United States Cuba Policy & Business Blog

Monday, January 23, 2012

United States Cuba Relations: On Hunger Strikes and Dissidents

We are all very sorry to learn of the death of Cuban hunger striker Wilman Villar Mendoza.  The facts and circumstances of his incarceration are in dispute between what the Cuban government and Cuban activists report.  Regardless, no prisoner should be allowed to die in a hunger strike or have prison conditions that exist to drive a prisoner to commit suicide.  His unfortunate passing has empowered all sides of the continued propaganda battle among Havana, Washington DC, and Miami.   Within only a flurry of hours of his death, we had more coverage on this unfortunate incident and responses from all over, including the White House.  It is impressive and well choreographed just how quickly the news and the subsequent spinning to foment a political crisis begins after a tragedy like this.  

The problem is that the issue of dissidents and hunger strikes are seen as potential flashpoints for stirring and instigating an uprising in Cuba from the United States.  This is what the pro-embargo hardliners want to happen with the Cuban dissident movement that we support from here.  They want to encourage an "Arab spring" in Cuba.  It is clear that they do not understand what created it in the first place or how it even actually happened.  The Arab spring is an authentic, organic popular movement that was not orchestrated from nor directed by a foreign country.  This does not mean that an Arab spring is possible in Cuba.  Popular discontent over inequality and abuse of power is a global problem and nations need to be sensitive and responsive to the problems of their people.  

Cuba indeed has its problems.  But whatever change does happen in Cuba, it is not going to be because we started it and try to impose it from here.   That is the point.  We have tried interference unsuccessfully now for more than fifty years.  Maybe its time to try a different approach?  We have referred on more than one post that Cuba has two dissident movements, the one we support from here (yes, our wasted tax dollars at work) which has not translated into any meaningful change, and the actual dissident movement reflected in the general discontent in the Cuban population (the Cuban 99 percent) that wants changes on a much larger scale than what is occurring now.  That is the movement that will actually foster reforms and one that our government and the Batista generation in Miami are not being given much admittance into for historical reasons.    Cuba indeed has civil rights challenges as most nations do.   The Cuban government should recognize that basic civil liberties include protest, freedom of expression, and pluralistic democratic values of governance.  These are not a conspiracy for regime change in Cuba, but a reflection of the reality of basic human existence and freedom.   No man should go to jail and die because he protests peacefully in his own country.  We won't know what exactly happened in Wilman's unfortunate death due to the conflicting accounts.  We do know that he was buried by his friends and family in Contramaestre without it turning into a political demonstration.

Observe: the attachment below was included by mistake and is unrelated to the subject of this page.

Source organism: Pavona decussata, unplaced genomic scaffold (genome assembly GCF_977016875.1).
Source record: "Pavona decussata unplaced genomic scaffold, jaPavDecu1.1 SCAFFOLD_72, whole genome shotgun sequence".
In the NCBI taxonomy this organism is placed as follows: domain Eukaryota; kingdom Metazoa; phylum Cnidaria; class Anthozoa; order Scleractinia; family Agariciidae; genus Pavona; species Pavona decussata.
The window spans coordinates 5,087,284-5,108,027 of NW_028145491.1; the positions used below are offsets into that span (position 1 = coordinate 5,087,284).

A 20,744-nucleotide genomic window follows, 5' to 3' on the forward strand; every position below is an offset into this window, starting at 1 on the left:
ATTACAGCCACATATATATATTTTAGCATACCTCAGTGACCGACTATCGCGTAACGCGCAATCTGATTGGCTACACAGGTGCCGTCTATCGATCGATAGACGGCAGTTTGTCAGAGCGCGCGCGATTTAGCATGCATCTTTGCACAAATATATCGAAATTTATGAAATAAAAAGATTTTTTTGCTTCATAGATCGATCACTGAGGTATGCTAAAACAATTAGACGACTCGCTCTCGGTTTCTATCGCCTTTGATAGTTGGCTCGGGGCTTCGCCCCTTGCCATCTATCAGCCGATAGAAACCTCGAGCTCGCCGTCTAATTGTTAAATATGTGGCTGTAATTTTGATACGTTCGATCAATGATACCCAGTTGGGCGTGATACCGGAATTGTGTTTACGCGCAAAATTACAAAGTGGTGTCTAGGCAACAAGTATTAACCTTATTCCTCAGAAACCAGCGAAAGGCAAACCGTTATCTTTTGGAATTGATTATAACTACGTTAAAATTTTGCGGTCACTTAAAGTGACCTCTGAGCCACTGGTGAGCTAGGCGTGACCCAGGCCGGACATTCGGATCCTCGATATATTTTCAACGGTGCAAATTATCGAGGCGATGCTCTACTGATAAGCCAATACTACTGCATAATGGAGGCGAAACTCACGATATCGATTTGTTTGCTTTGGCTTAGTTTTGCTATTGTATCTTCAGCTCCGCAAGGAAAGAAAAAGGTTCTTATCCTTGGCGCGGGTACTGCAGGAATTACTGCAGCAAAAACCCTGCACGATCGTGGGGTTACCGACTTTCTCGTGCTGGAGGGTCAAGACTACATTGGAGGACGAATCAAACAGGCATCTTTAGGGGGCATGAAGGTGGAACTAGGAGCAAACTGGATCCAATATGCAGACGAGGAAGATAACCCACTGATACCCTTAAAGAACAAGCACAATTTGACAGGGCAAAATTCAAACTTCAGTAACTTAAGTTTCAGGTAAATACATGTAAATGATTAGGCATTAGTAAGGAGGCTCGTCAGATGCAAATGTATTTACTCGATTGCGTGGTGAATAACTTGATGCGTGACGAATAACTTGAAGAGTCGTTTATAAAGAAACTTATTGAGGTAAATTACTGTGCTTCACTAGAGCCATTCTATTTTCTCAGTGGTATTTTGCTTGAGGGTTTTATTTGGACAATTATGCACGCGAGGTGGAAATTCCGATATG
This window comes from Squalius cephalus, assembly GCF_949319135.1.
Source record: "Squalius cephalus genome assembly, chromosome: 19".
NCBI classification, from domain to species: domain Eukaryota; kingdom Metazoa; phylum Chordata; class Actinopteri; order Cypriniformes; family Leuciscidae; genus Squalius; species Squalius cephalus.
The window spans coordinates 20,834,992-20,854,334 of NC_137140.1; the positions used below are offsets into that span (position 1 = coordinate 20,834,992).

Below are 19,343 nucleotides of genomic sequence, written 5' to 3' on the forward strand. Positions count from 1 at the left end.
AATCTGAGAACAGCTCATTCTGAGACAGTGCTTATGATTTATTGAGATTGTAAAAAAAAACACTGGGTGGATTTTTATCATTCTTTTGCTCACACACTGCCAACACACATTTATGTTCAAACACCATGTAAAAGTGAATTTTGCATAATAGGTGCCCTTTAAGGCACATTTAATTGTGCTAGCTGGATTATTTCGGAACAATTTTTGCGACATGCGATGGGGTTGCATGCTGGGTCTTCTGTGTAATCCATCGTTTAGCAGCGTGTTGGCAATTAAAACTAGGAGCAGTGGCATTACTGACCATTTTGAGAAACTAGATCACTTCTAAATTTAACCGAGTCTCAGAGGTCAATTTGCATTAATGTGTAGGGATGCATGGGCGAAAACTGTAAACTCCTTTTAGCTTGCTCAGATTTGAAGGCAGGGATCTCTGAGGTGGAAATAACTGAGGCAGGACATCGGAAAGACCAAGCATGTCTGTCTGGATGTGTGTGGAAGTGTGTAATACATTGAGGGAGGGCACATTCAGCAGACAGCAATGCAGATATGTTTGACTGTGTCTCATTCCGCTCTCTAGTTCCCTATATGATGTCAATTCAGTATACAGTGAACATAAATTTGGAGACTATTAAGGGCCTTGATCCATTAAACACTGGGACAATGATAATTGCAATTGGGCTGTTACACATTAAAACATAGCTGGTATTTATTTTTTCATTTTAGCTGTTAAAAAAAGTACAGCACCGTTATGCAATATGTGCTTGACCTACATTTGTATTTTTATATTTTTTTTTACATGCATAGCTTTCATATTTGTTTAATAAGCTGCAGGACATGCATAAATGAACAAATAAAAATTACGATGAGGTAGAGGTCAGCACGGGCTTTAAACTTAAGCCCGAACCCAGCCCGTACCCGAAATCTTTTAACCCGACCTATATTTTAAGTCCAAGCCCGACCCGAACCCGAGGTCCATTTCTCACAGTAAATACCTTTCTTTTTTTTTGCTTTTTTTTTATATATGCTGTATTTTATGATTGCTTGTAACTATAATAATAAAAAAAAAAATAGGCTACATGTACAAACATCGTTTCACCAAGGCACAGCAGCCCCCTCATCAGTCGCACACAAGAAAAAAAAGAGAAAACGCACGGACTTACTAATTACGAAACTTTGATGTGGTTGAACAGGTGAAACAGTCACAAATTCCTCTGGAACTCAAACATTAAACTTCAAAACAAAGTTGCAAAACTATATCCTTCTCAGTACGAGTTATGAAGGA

Our lectures to, and cries for justice in, a foreign country fall impotent on the world when we should look within our own country each time we call attention to the shortcomings of others.  We have the highest rate of prison incarceration in the world.  Why?  We have seen the loss of American civil liberties as a nation through our indefinite, undefined, "war on terror".   Why? Legislation that weakens our rights as citizens and diminish the U.S. Constitution like the enactment of the Patriot Act, and most recently, the National Defense Authorization Act keep getting passed by Congress and signed into law.  Why did President Obama sign a law authorizing the indefinite military detention of U.S. citizens without legal due process? We all know very well the abuses that were committed by some of our troops in Afghanistan and Iraq during those wars.  And Guantanamo remains in a boondoggle.   In some respects,  are we becoming as authoritarian as the Cuba we complain about?  In prisons,  we have a death penalty that is arbitrarily and questionably applied.  Look as recently when Troy Davis was executed in Georgia.   We have real human rights issues here at home to consider before our righteous indignation on other countries will actually mean anything other than a soundbite or a headline.  Our hypocrisy weakens everything we say and stand for.  That is a national reflection we must undergo if we are going to demand other nations of the world live up to a standard we expect.

So while my heart goes out for Wilman Villar Mendoza and his family, our inorganic and inauthentic public relation attempts to promote uprising in Cuba through our policies and the manner we call attention to dissidents and hunger strikers will continue to fail because they are just that.   The more we meddle this way, the less effective we actually are in being of any positive influence on Cuba that could prevent such tragedies in the first place.  These misguided efforts serve only a narrow political purpose to placate the pro-embargo hardliners with a false perception -- those who are deluded to believe that we are going to force change in Cuba with an embargo, travel restrictions, or even decrying the tragic death of a Cuban man who should not have died in the first place in his own country.